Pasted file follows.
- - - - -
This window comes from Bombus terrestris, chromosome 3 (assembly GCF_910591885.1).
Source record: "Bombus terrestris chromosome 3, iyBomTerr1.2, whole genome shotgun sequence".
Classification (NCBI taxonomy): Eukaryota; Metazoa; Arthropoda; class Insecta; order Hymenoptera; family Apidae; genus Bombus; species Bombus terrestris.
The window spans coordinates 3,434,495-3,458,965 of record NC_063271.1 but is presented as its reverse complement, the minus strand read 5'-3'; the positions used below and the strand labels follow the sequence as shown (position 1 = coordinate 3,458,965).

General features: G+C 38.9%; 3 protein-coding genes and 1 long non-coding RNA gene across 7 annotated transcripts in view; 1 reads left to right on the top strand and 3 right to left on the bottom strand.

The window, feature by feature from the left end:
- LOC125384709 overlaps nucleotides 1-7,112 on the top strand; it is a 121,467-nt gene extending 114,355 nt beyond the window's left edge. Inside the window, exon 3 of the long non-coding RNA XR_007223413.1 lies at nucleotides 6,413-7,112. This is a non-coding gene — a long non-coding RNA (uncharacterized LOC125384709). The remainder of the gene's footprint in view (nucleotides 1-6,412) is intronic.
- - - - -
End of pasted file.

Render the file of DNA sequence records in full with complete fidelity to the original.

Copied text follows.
This window comes from Bombus terrestris, chromosome 3 (assembly GCF_910591885.1).
Source record: "Bombus terrestris chromosome 3, iyBomTerr1.2, whole genome shotgun sequence".
Classification (NCBI taxonomy): Eukaryota; Metazoa; Arthropoda; class Insecta; order Hymenoptera; family Apidae; genus Bombus; species Bombus terrestris.
The window spans coordinates 3,434,495-3,458,965 of record NC_063271.1 but is presented as its reverse complement, the minus strand read 5'-3'; the positions used below and the strand labels follow the sequence as shown (position 1 = coordinate 3,458,965).

General features: G+C 38.9%; 3 protein-coding genes and 1 long non-coding RNA gene across 7 annotated transcripts in view; 1 reads left to right on the top strand and 3 right to left on the bottom strand.

The window, feature by feature from the left end:
- LOC125384709 overlaps nucleotides 1-7,112 on the top strand; it is a 121,467-nt gene extending 114,355 nt beyond the window's left edge. Inside the window, exon 3 of the long non-coding RNA XR_007223413.1 lies at nucleotides 6,413-7,112. This is a non-coding gene — a long non-coding RNA (uncharacterized LOC125384709). The remainder of the gene's footprint in view (nucleotides 1-6,412) is intronic.